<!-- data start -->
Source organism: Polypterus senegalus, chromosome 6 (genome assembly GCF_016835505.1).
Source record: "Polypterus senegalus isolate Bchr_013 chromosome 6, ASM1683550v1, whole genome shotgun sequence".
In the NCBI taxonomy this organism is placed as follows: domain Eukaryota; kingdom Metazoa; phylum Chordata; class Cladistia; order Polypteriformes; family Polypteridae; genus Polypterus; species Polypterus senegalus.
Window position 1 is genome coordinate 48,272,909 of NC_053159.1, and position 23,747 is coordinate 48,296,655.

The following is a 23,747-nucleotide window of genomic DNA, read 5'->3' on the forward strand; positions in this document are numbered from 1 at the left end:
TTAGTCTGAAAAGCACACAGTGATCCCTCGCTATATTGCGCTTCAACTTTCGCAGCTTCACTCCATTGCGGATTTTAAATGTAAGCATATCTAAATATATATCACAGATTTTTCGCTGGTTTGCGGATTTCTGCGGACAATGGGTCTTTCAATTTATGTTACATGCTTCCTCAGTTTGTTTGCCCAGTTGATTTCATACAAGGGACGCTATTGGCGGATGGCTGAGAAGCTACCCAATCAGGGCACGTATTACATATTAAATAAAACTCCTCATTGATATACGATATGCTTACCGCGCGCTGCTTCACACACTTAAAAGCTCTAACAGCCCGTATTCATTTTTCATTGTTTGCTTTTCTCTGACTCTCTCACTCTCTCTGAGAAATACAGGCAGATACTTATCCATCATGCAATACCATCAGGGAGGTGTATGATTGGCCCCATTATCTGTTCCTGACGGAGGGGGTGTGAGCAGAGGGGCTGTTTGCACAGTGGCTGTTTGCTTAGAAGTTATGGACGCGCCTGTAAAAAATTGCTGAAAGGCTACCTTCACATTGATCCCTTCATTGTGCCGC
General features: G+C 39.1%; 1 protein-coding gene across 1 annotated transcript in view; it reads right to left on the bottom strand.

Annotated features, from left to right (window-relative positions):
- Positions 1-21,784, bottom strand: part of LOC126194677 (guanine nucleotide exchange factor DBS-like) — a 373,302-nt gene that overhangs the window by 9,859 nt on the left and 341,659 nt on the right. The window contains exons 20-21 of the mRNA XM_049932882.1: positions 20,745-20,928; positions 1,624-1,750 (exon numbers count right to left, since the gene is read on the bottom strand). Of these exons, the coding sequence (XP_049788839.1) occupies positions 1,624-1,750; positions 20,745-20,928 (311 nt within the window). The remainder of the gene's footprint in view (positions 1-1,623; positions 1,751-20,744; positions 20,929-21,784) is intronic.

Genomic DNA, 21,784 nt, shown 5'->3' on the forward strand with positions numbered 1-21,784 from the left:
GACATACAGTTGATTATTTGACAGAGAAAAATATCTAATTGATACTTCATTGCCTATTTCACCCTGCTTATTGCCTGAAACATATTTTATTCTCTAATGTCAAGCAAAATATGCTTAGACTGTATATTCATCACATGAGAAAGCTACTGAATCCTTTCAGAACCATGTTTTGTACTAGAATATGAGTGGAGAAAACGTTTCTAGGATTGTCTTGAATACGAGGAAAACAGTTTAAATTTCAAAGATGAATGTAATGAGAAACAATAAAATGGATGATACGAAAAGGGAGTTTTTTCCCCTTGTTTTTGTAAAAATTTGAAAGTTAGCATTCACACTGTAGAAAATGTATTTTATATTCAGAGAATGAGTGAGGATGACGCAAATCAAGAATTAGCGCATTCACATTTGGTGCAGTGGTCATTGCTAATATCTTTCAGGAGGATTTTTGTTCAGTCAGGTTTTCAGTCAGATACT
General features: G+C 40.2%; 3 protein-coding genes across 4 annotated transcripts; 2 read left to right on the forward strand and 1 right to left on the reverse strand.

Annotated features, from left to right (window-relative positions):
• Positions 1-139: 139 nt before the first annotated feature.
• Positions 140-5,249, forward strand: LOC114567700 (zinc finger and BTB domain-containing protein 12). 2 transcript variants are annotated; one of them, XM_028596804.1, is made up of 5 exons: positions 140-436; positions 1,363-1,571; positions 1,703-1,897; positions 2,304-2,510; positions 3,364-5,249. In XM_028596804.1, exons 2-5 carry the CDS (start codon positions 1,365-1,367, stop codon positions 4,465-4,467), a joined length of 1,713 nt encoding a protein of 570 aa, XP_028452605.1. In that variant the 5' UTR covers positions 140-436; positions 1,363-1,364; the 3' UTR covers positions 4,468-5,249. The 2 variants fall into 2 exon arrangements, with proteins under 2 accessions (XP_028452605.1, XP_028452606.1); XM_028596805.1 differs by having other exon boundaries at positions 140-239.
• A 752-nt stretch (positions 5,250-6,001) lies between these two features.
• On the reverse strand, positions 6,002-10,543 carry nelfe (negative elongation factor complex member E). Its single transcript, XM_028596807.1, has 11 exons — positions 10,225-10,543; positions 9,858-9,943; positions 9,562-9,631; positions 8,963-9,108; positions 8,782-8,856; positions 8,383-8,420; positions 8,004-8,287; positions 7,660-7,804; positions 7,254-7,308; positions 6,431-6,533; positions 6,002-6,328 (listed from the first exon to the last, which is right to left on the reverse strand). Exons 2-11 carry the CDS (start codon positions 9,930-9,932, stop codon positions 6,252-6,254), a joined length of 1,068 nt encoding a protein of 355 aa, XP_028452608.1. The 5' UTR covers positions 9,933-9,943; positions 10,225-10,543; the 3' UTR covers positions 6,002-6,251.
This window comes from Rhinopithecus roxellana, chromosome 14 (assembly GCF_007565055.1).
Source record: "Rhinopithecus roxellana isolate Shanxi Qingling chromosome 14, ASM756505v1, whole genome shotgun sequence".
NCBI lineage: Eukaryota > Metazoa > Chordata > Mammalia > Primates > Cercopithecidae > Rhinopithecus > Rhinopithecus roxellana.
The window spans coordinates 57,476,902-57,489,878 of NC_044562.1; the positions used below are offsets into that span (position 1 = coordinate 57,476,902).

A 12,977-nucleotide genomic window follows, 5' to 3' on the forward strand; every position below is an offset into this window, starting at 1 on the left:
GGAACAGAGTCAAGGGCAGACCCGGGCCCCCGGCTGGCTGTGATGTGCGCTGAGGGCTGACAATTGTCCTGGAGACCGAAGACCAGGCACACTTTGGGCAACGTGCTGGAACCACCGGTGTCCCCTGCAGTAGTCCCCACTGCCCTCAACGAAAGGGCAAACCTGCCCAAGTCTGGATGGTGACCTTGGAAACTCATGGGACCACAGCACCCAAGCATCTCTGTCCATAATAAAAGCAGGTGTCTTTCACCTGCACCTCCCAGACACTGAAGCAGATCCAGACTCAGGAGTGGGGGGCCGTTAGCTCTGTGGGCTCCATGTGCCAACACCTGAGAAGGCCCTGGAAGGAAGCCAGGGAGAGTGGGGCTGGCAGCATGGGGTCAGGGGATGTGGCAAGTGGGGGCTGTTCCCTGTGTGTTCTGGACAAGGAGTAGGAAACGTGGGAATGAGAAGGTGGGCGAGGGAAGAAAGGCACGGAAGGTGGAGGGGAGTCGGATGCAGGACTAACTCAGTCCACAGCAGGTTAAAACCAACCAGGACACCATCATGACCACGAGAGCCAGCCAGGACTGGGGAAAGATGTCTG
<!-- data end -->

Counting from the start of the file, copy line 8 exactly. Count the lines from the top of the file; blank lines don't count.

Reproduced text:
Annotated features, from left to right (window-relative positions):